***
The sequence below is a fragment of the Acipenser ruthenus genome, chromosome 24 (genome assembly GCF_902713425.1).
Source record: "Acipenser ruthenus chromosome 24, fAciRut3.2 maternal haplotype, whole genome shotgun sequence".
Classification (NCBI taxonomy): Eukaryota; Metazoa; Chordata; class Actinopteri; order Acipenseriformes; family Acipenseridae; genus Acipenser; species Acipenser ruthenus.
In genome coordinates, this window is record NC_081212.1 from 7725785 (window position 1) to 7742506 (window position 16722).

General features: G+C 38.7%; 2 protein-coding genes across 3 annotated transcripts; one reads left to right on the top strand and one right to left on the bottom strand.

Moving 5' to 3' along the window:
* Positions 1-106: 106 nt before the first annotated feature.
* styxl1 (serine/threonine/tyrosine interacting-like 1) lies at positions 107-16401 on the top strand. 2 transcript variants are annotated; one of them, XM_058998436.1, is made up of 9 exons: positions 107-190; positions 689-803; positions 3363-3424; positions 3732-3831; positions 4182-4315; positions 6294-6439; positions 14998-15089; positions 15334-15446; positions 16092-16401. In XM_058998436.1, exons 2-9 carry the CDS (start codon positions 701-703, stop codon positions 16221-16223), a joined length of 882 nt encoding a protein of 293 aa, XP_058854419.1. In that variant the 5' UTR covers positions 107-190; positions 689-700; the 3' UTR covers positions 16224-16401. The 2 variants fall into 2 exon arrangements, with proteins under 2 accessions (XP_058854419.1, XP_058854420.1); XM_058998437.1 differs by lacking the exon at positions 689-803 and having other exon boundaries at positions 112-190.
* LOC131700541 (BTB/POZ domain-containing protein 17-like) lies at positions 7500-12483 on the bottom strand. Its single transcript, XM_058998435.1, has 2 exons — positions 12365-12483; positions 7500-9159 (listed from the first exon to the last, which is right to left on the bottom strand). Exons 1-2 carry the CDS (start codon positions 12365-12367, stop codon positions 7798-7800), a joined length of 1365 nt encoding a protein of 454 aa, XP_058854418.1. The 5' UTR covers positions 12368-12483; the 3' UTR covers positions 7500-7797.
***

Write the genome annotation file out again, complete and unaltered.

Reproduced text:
The sequence below is a fragment of the Acipenser ruthenus genome, chromosome 24 (genome assembly GCF_902713425.1).
Source record: "Acipenser ruthenus chromosome 24, fAciRut3.2 maternal haplotype, whole genome shotgun sequence".
Classification (NCBI taxonomy): Eukaryota; Metazoa; Chordata; class Actinopteri; order Acipenseriformes; family Acipenseridae; genus Acipenser; species Acipenser ruthenus.
In genome coordinates, this window is record NC_081212.1 from 7725785 (window position 1) to 7742506 (window position 16722).

General features: G+C 38.7%; 2 protein-coding genes across 3 annotated transcripts; one reads left to right on the top strand and one right to left on the bottom strand.

Moving 5' to 3' along the window:
* Positions 1-106: 106 nt before the first annotated feature.
* styxl1 (serine/threonine/tyrosine interacting-like 1) lies at positions 107-16401 on the top strand. 2 transcript variants are annotated; one of them, XM_058998436.1, is made up of 9 exons: positions 107-190; positions 689-803; positions 3363-3424; positions 3732-3831; positions 4182-4315; positions 6294-6439; positions 14998-15089; positions 15334-15446; positions 16092-16401. In XM_058998436.1, exons 2-9 carry the CDS (start codon positions 701-703, stop codon positions 16221-16223), a joined length of 882 nt encoding a protein of 293 aa, XP_058854419.1. In that variant the 5' UTR covers positions 107-190; positions 689-700; the 3' UTR covers positions 16224-16401. The 2 variants fall into 2 exon arrangements, with proteins under 2 accessions (XP_058854419.1, XP_058854420.1); XM_058998437.1 differs by lacking the exon at positions 689-803 and having other exon boundaries at positions 112-190.
* LOC131700541 (BTB/POZ domain-containing protein 17-like) lies at positions 7500-12483 on the bottom strand. Its single transcript, XM_058998435.1, has 2 exons — positions 12365-12483; positions 7500-9159 (listed from the first exon to the last, which is right to left on the bottom strand). Exons 1-2 carry the CDS (start codon positions 12365-12367, stop codon positions 7798-7800), a joined length of 1365 nt encoding a protein of 454 aa, XP_058854418.1. The 5' UTR covers positions 12368-12483; the 3' UTR covers positions 7500-7797.